Jul 26, 2016

Genetic heterogeneity in depressive symptoms following the death of a spouse: Polygenic score analysis of the US Health and Retirement Study

BioRxiv : the Preprint Server for Biology
Ben W DomingueAysu Okbay

Abstract

Experience of stressful life events is associated with risk of depression. Yet many exposed individuals do not become depressed. A controversial hypothesis is that genetic factors influence vulnerability to depression following stress. This hypothesis is most commonly tested with a 'diathesis-stress' model, in which genes confer excess vulnerability. We tested an alternative model, in which genetics may buffer against the depressogenic effects of life stress. We measured the hypothesized genetic buffer using a polygenic score derived from a genome-wide association study of subjective wellbeing. We tested if older married adults who had higher polygenic scores were less subject to depressive symptoms following the death of their spouse as compared to peers who had also lost their spouse and who had lower polygenic scores. We analyzed data from N=9,453 non-Hispanic white adults in the Health and Retirement Study (HRS), a population-representative longitudinal study of older adults in the United States. HRS adults with higher wellbeing polygenic scores experienced fewer depressive symptoms during follow-up. Those who lost their spouses (n=1,829) during follow-up experienced a sharp increase in depressive symptoms following the dea...Continue Reading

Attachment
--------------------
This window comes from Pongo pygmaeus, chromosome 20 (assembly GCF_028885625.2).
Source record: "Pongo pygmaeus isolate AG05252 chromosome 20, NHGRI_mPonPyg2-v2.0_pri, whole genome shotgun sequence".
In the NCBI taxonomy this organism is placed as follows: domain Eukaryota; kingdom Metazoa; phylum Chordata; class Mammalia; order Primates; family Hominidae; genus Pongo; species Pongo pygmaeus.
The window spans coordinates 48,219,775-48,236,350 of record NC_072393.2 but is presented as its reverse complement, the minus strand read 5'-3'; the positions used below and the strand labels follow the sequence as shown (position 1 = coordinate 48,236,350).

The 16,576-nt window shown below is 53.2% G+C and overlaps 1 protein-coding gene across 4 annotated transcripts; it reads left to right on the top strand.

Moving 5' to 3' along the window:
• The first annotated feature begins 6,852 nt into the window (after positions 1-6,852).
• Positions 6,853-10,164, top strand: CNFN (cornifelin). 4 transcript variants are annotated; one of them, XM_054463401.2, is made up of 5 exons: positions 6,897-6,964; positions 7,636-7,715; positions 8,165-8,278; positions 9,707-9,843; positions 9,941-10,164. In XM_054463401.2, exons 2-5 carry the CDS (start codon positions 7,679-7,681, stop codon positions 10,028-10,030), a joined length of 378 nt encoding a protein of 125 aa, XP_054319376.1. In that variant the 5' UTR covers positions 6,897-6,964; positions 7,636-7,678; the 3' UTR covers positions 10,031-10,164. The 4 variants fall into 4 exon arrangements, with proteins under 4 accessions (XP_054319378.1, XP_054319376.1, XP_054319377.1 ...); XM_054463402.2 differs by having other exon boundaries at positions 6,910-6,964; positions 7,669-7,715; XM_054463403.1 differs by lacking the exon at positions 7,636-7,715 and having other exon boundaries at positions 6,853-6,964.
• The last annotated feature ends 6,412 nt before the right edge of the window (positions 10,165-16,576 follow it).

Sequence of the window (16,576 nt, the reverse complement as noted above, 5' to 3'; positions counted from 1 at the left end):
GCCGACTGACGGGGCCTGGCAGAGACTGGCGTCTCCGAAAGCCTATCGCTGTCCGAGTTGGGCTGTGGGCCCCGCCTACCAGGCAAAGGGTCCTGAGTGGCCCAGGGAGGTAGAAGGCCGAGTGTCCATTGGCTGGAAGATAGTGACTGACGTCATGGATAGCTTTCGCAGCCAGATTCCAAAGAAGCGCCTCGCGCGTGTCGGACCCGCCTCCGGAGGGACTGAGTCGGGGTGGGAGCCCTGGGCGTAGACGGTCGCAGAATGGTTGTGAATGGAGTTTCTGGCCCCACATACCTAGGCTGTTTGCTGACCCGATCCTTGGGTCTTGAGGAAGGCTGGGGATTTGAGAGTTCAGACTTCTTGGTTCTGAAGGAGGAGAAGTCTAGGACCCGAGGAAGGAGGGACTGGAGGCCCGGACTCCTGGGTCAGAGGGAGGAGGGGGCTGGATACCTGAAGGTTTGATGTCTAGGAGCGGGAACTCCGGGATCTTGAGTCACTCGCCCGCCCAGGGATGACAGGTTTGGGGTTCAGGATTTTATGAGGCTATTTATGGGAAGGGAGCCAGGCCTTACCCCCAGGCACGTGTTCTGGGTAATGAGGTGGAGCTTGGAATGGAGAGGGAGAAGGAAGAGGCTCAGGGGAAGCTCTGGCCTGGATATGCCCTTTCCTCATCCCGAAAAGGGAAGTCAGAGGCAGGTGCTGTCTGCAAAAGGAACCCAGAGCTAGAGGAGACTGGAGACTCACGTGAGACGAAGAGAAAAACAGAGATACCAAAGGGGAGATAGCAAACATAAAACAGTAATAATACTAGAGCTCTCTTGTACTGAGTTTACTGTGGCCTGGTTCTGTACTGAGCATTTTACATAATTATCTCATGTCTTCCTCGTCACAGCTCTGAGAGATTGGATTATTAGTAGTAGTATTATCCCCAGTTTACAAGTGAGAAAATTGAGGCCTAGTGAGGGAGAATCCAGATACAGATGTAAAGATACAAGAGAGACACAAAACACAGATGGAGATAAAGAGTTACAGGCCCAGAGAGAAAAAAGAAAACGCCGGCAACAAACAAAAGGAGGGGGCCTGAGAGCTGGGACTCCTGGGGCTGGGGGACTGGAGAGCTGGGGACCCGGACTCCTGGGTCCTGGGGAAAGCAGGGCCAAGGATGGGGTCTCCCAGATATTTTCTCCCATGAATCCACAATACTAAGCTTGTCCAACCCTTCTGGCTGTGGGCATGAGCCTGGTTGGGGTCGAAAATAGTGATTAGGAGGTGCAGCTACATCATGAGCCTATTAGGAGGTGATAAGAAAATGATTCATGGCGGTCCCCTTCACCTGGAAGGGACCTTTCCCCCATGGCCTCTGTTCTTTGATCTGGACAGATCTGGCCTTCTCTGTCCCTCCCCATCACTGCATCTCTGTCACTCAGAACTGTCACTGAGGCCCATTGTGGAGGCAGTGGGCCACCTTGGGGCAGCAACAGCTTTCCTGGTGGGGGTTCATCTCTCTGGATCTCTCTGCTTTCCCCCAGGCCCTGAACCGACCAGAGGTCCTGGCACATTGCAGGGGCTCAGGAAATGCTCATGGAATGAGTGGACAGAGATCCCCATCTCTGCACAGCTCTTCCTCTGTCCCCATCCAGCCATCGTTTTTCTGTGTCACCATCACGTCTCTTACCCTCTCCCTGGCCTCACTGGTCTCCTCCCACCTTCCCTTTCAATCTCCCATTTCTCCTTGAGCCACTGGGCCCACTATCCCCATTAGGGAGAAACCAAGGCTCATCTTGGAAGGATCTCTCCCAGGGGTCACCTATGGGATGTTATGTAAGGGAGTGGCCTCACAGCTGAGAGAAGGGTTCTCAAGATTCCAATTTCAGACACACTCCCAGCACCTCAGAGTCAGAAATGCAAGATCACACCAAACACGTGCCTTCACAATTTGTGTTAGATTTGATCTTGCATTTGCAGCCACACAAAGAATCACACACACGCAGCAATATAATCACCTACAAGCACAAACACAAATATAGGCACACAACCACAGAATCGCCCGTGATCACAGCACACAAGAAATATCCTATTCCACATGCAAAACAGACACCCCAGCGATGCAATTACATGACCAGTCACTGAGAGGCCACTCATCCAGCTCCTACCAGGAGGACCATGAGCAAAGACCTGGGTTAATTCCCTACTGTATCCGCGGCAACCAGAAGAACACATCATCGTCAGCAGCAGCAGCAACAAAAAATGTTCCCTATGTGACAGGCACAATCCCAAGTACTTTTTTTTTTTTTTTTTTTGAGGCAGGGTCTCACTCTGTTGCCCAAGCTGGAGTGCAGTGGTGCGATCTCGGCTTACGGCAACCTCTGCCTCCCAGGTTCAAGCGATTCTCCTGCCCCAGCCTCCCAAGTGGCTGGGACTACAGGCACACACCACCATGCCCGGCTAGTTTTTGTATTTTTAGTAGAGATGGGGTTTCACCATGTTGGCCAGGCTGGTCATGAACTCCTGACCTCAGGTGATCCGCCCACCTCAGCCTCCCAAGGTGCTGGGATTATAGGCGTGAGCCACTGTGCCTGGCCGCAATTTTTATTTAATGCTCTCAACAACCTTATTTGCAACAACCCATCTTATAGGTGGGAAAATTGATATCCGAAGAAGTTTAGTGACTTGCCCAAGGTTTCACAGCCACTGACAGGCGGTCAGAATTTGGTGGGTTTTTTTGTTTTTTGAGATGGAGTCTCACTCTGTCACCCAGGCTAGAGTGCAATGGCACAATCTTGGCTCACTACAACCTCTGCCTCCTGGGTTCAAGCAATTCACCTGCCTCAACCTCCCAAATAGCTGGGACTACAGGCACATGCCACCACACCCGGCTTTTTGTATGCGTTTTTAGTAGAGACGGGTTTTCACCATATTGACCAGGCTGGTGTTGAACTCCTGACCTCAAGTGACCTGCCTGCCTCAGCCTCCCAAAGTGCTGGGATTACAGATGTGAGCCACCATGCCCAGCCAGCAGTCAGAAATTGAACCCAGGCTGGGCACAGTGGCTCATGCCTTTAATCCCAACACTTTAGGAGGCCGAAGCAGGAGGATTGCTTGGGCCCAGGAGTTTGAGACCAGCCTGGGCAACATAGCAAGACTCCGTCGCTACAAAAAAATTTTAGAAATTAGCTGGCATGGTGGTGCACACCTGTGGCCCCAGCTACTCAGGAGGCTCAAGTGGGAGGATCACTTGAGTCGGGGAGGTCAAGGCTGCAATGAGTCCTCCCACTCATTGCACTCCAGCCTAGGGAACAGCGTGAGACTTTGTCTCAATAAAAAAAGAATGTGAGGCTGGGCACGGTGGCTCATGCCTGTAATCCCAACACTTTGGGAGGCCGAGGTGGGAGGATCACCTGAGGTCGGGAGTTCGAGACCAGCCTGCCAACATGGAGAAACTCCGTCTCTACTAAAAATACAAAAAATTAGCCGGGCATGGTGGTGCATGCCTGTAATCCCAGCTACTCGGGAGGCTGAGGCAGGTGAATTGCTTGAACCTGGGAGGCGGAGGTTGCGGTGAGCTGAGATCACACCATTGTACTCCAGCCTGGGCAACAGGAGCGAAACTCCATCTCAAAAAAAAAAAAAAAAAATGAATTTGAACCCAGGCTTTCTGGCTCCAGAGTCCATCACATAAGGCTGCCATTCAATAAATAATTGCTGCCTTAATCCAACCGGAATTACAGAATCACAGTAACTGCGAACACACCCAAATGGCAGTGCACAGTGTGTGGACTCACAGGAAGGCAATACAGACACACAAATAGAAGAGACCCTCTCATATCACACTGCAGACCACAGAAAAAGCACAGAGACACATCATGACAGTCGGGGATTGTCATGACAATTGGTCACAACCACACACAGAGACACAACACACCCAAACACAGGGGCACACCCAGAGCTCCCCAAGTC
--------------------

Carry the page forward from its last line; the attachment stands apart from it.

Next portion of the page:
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Mentioned in this Paper

Buffers
Genome-Wide Association Study
Study
Biochemical Pathway
Hispanics
Follow-up
Genes
Longitudinal Studies
Depressed - Symptom
Peer

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